AMY WATSON AND JONATHAN CHMELENSKY

02.07.2017

Shining like Emeralds

ALESSANDRO BIZZOTTO meets the two artists of the Royal Danish Ballet to talk about the debut of the company in Balanchine’s Jewels and above all, about the part that the three of them seem to prefer, glittering with green light


It is nearly 4:00 o’clock in the afternoon when I enter the Café August B. The weather is cloudy and quite cold in Copenhagen, even if April is about to end.
The Café, nestled in a corner of the foyer of the Royal Danish Theatre facing Kongens Nytorv, smells of coffee, sweet spices and pointe shoes – pictures on the walls recall the Danish ballet tradition, past and present, and its founder who gives his name to the location. It is both cozy and somehow stylish.
In four hours the Royal Danish Ballet will perform Balanchine’s Jewels for the third time. Less than a week after the opening night, I am here to meet company dancers Amy Watson and Jonathan Chmelensky to talk about this new, long-awaited entrant in the repertoire of the Royal Danish Ballet.
Chmelensky is already sitting at a table in front of a cappuccino. I order one as well, and we chat less than a couple of minutes. At 4:00 o’clock Watson punctually reaches the Café, wearing a black jacket. 

Photos: Amy Watson and Jonathan Chmelensky in 'Emeralds' © Costin Radu)



Tonight they will dance together as the first couple of Emeralds, the first of the three Jewels parts. They look both happy and relaxed.
A Principal dancer since 2007, Amy Watson is American. She now finds herself in Denmark, dancing the French act, Emeralds, of Balanchine’s masterpiece, bringing to life what is considered an evocation of France. «No pressure, right? No pressure!» she tells me smiling. «Maybe, if you had asked it five or ten years ago, I would have said ‘I think I should do Rubies’ but today I feel this is the place I am supposed to be. I actually studied under Violette Verdy, who created the first leading role in Emeralds, the one I am dancing. I am the only person in the company that worked with her. It was a gift from the Theatre – I was mentored by her. All by myself for ten days alone with her, in her house, in the middle of nowhere… She gave me the most incredible gift talking about her port de bras and the usage of the back. So I have had her in my ears the whole time preparing this role. It was not easy to approach, but I have learned so much from her and I love doing it! I absolutely love doing it».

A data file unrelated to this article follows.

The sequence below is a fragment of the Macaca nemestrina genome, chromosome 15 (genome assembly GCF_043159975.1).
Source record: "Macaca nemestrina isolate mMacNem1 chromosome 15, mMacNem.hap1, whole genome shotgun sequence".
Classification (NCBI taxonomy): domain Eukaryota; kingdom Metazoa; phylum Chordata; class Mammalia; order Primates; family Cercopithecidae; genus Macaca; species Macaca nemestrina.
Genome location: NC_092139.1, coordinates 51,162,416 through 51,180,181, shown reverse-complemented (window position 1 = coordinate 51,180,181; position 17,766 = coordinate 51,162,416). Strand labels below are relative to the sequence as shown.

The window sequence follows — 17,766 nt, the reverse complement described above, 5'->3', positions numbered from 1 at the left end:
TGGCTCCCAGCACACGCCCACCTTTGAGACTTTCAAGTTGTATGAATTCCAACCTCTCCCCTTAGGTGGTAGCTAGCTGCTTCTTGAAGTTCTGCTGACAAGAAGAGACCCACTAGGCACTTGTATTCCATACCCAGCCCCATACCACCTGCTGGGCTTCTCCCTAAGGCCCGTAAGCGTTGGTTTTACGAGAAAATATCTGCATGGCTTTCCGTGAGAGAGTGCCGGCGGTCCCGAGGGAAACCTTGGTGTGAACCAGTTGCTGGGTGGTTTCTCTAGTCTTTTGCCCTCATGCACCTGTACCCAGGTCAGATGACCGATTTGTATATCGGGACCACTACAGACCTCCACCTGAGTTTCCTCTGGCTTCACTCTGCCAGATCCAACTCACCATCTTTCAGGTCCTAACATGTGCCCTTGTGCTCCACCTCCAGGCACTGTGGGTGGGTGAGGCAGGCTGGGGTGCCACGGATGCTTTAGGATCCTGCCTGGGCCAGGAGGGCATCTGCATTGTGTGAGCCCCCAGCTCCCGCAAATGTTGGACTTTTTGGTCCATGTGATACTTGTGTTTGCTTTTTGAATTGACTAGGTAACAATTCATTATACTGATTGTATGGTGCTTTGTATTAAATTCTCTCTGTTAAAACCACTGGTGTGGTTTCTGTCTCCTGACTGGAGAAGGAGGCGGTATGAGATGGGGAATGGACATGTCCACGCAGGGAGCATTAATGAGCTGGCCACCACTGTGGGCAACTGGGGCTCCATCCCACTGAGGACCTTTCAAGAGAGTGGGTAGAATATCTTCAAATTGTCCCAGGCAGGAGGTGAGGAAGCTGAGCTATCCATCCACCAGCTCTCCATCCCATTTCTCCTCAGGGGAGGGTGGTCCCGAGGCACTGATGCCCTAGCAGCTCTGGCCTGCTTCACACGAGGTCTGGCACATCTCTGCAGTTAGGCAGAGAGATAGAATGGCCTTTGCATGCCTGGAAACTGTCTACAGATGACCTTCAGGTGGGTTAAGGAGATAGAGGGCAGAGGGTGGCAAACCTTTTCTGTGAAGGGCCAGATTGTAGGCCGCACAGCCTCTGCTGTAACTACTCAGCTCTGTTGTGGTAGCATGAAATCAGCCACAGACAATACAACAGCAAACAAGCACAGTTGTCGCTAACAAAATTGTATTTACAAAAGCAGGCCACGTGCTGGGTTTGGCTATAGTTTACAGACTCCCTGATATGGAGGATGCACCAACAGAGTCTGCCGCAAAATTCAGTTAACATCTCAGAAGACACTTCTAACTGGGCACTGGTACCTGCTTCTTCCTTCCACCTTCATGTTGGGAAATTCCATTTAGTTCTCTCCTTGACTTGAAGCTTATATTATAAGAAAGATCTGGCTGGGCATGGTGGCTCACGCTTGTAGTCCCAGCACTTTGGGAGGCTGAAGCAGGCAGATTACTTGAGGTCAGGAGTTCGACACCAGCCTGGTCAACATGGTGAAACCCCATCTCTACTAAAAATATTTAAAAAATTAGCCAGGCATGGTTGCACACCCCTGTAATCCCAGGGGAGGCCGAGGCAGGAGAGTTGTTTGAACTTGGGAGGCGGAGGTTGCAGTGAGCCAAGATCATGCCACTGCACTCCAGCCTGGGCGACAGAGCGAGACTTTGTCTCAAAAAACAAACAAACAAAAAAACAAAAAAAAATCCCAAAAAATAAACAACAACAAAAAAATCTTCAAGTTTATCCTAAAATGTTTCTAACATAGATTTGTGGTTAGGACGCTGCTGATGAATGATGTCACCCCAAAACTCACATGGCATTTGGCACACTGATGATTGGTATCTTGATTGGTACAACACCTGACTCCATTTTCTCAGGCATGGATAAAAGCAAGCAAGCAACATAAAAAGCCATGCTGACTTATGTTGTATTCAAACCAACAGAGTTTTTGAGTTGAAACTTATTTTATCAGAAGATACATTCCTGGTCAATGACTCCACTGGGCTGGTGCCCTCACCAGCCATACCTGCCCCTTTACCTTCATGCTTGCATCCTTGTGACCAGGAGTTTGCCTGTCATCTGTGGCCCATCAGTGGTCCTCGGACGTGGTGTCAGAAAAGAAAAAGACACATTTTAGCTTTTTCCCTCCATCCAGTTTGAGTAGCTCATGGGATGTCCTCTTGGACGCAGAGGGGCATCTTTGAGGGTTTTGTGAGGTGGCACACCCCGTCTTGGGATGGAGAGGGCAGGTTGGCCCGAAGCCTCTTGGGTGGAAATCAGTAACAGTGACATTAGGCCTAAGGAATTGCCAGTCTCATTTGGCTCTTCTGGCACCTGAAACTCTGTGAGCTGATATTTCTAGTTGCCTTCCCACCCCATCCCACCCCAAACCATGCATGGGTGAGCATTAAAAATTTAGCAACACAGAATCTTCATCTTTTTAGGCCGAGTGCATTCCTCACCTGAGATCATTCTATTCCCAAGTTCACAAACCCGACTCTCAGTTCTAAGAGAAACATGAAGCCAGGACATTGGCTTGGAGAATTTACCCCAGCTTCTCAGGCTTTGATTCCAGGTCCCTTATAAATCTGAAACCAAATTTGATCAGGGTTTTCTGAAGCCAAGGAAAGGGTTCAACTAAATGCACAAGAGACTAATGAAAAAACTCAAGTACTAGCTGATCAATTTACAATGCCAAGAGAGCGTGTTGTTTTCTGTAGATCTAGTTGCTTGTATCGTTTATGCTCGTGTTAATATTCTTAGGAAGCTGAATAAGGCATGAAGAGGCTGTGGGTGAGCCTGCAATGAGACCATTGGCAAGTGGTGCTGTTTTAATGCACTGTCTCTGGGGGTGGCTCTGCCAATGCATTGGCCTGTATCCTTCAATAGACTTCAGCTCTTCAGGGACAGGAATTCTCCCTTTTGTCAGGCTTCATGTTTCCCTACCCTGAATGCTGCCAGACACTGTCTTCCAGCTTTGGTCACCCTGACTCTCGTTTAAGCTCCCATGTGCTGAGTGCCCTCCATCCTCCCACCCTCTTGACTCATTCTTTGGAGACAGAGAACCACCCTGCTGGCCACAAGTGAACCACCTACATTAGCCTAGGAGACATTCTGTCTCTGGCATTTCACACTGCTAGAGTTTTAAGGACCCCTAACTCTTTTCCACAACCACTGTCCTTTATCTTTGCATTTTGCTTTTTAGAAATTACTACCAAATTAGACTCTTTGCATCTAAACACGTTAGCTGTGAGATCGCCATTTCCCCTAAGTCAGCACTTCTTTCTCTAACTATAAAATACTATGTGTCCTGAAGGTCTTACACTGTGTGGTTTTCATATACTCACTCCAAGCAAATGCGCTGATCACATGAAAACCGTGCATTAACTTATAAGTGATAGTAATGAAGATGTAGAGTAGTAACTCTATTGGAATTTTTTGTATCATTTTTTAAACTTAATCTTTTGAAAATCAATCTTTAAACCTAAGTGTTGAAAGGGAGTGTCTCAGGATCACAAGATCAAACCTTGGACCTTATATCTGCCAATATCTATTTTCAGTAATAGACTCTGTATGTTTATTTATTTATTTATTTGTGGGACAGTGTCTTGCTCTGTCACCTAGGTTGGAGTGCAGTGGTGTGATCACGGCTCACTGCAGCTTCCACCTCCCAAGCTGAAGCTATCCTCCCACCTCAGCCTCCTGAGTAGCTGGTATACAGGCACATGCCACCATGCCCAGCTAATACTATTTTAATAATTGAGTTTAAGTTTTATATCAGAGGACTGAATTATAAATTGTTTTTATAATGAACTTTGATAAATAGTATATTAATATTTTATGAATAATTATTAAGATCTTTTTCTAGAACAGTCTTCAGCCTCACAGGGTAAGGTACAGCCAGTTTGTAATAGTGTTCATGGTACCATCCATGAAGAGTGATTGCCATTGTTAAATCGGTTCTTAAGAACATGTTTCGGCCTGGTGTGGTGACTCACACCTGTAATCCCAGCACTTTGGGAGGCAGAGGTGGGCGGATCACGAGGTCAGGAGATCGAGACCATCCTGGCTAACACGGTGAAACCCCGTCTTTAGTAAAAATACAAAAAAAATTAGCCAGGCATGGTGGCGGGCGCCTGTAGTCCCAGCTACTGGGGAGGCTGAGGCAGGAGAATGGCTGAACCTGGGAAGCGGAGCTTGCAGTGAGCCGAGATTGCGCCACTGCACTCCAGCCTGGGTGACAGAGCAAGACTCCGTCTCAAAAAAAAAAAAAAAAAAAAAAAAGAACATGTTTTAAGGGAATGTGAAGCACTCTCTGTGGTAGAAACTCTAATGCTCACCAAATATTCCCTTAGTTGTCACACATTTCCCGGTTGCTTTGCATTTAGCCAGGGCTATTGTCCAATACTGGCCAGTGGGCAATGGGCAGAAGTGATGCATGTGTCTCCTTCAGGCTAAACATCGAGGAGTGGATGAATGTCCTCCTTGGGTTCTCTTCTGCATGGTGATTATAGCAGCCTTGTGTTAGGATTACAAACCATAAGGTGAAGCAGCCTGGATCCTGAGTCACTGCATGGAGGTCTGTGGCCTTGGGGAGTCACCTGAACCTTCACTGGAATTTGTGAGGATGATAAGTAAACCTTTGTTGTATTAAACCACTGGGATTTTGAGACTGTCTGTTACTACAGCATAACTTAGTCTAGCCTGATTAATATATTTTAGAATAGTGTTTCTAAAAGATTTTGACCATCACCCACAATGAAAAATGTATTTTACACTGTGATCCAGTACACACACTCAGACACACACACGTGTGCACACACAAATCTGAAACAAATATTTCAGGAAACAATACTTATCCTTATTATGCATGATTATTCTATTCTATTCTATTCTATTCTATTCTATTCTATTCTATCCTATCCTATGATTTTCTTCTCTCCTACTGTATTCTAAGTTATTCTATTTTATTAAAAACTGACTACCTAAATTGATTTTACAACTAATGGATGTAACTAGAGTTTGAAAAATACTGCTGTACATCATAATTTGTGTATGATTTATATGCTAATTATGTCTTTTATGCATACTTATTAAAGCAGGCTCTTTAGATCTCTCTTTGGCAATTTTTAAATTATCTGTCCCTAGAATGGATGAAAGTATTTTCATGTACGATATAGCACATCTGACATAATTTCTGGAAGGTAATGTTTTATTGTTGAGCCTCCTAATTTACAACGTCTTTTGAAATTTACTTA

Subscribe to Dance for You Magazine and read the whole Interview

           

Add a comment

 
Back
 
06.02.2018

“The Nutcracker” at the Royal Albert Hall

The Birmingham Royal Ballet brings Peter Wright’s production of this seasonal favorite to London. Weiter
30.01.2018

Wie Wettbewerbe Karrieren befördern können

Victor Gonçalves Caixeta erobert das Mariinski-Ballett Preisverleihung vom Alexander von Swaine Preis Weiter
30.01.2018

Real Talk - Transitioning Dancers: Brian McNeal

By Armando Braswell When someone is being interviewed, they always put their best face forward. “Real Weiter